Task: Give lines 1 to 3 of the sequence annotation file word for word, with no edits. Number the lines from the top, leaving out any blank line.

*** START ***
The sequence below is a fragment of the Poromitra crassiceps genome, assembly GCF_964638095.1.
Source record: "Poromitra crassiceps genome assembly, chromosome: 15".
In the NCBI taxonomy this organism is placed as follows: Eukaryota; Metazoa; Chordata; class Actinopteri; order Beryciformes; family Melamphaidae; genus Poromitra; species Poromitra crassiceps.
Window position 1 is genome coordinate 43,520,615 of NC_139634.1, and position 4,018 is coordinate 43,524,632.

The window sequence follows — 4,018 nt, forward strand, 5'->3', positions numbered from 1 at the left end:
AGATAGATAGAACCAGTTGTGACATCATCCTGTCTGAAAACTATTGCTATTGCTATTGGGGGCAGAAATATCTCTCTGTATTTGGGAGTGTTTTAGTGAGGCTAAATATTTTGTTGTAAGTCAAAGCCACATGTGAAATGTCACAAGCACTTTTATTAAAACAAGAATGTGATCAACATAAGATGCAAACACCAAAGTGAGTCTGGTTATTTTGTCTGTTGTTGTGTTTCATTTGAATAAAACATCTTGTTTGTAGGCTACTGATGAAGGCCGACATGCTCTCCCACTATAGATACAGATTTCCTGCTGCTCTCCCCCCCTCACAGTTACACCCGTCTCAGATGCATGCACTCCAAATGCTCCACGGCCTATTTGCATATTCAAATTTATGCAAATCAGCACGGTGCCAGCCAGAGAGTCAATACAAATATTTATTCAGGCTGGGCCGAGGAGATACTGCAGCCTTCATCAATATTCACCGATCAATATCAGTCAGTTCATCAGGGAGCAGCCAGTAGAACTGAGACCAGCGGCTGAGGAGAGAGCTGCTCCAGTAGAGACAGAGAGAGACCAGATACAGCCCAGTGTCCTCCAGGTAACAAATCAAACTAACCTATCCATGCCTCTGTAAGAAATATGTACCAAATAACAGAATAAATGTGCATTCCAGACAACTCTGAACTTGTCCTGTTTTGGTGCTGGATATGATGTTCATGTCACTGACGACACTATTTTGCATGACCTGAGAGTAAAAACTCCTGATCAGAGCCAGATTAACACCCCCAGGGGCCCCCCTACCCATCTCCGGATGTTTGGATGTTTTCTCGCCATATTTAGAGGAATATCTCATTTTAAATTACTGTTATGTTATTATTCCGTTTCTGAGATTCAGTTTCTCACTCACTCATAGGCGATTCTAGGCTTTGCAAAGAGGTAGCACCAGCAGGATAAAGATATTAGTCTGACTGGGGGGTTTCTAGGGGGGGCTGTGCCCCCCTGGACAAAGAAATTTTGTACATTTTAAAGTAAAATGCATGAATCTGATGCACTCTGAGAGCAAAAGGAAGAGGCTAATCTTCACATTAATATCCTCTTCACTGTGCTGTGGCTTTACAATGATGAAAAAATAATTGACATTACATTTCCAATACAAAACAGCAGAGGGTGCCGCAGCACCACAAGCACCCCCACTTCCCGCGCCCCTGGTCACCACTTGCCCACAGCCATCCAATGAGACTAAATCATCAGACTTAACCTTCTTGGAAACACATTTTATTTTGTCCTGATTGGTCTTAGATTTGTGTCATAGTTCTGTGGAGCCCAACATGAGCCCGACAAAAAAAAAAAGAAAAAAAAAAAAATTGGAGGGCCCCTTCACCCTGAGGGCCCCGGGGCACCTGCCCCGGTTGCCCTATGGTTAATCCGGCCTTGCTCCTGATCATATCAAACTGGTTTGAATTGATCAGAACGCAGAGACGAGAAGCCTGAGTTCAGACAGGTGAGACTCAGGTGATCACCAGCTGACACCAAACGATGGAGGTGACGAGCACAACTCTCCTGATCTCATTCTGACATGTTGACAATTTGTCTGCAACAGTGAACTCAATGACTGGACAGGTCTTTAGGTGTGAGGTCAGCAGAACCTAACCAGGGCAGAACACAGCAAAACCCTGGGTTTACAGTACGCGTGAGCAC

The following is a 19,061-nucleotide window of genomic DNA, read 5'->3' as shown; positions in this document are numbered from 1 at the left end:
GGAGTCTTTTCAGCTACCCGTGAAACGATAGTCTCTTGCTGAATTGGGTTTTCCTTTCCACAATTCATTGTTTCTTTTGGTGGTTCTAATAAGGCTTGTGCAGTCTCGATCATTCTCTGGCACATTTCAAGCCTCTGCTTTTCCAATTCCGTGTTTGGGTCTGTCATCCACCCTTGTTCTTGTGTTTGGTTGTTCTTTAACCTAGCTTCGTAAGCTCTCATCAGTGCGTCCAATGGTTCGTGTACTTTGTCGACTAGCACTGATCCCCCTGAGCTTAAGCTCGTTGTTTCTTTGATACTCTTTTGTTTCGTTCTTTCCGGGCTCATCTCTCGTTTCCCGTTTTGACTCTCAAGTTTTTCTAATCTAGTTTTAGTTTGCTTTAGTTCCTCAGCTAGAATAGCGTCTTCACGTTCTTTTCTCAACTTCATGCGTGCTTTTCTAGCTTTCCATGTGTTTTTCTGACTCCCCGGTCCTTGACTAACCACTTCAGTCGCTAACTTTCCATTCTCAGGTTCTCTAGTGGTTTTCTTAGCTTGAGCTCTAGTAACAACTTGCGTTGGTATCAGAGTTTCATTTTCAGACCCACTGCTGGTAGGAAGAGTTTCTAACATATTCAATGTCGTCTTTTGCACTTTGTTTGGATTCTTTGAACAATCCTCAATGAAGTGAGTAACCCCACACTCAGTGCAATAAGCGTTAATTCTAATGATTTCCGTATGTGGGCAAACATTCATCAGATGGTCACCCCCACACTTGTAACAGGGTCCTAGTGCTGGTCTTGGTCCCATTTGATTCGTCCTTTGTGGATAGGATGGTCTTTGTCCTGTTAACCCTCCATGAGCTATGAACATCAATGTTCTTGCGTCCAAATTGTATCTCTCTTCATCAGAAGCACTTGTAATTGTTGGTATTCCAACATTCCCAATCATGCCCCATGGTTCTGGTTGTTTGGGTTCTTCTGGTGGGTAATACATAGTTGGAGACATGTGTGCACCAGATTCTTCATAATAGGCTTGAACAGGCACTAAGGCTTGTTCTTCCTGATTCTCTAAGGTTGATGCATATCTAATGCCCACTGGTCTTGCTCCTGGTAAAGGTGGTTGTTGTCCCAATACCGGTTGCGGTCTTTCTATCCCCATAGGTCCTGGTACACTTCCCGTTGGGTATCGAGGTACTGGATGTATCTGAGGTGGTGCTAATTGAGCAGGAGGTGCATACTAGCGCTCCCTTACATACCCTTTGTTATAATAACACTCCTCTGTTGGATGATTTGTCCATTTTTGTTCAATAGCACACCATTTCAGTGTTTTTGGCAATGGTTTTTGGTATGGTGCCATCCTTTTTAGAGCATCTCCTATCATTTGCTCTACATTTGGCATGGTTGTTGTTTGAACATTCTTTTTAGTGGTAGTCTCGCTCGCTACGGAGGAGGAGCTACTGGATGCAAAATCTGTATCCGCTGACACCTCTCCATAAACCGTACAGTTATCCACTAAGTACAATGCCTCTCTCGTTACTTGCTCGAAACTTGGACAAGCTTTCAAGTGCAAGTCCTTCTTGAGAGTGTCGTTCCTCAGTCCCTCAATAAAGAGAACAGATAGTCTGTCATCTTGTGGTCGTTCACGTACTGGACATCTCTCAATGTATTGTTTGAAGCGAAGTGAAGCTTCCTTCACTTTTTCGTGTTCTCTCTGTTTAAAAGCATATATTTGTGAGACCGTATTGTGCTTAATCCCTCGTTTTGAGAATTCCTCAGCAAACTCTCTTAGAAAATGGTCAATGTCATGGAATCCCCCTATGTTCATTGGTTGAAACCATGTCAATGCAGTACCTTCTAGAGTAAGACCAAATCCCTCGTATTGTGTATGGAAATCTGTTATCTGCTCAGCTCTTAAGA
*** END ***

The sequence below is a fragment of the Poromitra crassiceps genome, assembly GCF_964638095.1.
Source record: "Poromitra crassiceps genome assembly, chromosome: 15".
In the NCBI taxonomy this organism is placed as follows: Eukaryota; Metazoa; Chordata; class Actinopteri; order Beryciformes; family Melamphaidae; genus Poromitra; species Poromitra crassiceps.